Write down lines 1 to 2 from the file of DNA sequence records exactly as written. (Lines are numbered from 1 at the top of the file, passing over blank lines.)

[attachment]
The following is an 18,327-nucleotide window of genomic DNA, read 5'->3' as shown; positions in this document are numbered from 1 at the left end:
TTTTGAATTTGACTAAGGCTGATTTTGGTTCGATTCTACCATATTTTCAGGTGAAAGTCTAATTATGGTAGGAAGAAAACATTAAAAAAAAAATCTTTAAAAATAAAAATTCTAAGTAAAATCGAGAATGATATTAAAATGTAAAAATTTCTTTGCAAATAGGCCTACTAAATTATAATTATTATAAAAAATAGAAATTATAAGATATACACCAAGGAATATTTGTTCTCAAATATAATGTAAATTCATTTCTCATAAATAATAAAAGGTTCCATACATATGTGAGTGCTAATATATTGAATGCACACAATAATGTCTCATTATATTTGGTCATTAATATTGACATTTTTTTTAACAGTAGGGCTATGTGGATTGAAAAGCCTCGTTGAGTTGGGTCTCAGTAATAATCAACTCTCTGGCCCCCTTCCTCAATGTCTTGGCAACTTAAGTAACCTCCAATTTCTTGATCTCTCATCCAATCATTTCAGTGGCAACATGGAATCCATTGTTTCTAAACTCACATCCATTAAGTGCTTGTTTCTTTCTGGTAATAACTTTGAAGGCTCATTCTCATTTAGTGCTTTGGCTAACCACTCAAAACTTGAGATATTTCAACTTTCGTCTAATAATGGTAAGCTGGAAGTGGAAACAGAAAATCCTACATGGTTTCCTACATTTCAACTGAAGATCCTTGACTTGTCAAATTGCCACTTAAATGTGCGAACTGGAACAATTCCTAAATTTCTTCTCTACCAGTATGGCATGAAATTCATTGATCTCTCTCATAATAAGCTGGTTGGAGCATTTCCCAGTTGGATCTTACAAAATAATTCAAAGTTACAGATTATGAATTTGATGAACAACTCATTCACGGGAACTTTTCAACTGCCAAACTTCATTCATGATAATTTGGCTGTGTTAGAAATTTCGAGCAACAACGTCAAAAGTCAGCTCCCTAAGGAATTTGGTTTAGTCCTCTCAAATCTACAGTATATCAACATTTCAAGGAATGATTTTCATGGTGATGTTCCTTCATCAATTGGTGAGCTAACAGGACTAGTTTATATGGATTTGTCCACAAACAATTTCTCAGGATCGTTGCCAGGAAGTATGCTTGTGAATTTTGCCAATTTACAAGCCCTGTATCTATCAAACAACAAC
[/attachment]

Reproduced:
The following is an 18,327-nucleotide window of genomic DNA, read 5'->3' as shown; positions in this document are numbered from 1 at the left end:
TTTTGAATTTGACTAAGGCTGATTTTGGTTCGATTCTACCATATTTTCAGGTGAAAGTCTAATTATGGTAGGAAGAAAACATTAAAAAAAAAATCTTTAAAAATAAAAATTCTAAGTAAAATCGAGAATGATATTAAAATGTAAAAATTTCTTTGCAAATAGGCCTACTAAATTATAATTATTATAAAAAATAGAAATTATAAGATATACACCAAGGAATATTTGTTCTCAAATATAATGTAAATTCATTTCTCATAAATAATAAAAGGTTCCATACATATGTGAGTGCTAATATATTGAATGCACACAATAATGTCTCATTATATTTGGTCATTAATATTGACATTTTTTTTAACAGTAGGGCTATGTGGATTGAAAAGCCTCGTTGAGTTGGGTCTCAGTAATAATCAACTCTCTGGCCCCCTTCCTCAATGTCTTGGCAACTTAAGTAACCTCCAATTTCTTGATCTCTCATCCAATCATTTCAGTGGCAACATGGAATCCATTGTTTCTAAACTCACATCCATTAAGTGCTTGTTTCTTTCTGGTAATAACTTTGAAGGCTCATTCTCATTTAGTGCTTTGGCTAACCACTCAAAACTTGAGATATTTCAACTTTCGTCTAATAATGGTAAGCTGGAAGTGGAAACAGAAAATCCTACATGGTTTCCTACATTTCAACTGAAGATCCTTGACTTGTCAAATTGCCACTTAAATGTGCGAACTGGAACAATTCCTAAATTTCTTCTCTACCAGTATGGCATGAAATTCATTGATCTCTCTCATAATAAGCTGGTTGGAGCATTTCCCAGTTGGATCTTACAAAATAATTCAAAGTTACAGATTATGAATTTGATGAACAACTCATTCACGGGAACTTTTCAACTGCCAAACTTCATTCATGATAATTTGGCTGTGTTAGAAATTTCGAGCAACAACGTCAAAAGTCAGCTCCCTAAGGAATTTGGTTTAGTCCTCTCAAATCTACAGTATATCAACATTTCAAGGAATGATTTTCATGGTGATGTTCCTTCATCAATTGGTGAGCTAACAGGACTAGTTTATATGGATTTGTCCACAAACAATTTCTCAGGATCGTTGCCAGGAAGTATGCTTGTGAATTTTGCCAATTTACAAGCCCTGTATCTATCAAACAACAAC